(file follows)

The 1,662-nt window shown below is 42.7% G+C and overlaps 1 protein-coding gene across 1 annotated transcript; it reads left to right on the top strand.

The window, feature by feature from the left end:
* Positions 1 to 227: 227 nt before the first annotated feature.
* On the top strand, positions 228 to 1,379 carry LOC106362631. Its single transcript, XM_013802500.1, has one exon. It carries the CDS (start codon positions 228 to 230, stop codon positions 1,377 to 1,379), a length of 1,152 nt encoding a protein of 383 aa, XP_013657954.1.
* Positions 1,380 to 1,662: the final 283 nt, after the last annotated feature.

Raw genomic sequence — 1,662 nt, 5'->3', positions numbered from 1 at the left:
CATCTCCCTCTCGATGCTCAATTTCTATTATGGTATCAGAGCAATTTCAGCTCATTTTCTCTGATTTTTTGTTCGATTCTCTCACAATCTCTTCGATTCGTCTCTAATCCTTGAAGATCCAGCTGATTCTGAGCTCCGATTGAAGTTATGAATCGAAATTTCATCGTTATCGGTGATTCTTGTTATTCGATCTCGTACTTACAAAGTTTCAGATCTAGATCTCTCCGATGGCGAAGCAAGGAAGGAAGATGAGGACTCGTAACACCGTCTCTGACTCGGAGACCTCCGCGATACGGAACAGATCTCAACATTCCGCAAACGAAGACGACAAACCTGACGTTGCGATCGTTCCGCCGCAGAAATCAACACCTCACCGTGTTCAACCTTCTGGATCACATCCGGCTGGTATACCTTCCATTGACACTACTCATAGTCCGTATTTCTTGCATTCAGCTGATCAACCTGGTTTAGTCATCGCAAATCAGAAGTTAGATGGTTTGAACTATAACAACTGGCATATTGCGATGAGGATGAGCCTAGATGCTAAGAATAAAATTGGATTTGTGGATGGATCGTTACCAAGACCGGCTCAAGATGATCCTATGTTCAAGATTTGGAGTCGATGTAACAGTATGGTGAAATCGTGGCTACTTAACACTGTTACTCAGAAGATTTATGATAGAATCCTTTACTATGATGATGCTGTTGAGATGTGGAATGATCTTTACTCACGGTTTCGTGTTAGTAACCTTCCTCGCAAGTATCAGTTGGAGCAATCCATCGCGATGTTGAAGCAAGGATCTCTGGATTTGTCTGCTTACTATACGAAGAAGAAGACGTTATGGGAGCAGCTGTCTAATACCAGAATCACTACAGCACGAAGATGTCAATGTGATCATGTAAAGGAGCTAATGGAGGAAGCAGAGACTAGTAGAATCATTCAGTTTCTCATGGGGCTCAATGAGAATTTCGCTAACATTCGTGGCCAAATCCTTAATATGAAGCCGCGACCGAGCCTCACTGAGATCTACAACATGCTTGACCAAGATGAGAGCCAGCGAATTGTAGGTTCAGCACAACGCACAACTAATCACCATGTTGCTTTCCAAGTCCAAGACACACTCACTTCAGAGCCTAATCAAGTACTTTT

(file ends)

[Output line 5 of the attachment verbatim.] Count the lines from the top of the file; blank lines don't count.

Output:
* Positions 1,380 to 1,662: the final 283 nt, after the last annotated feature.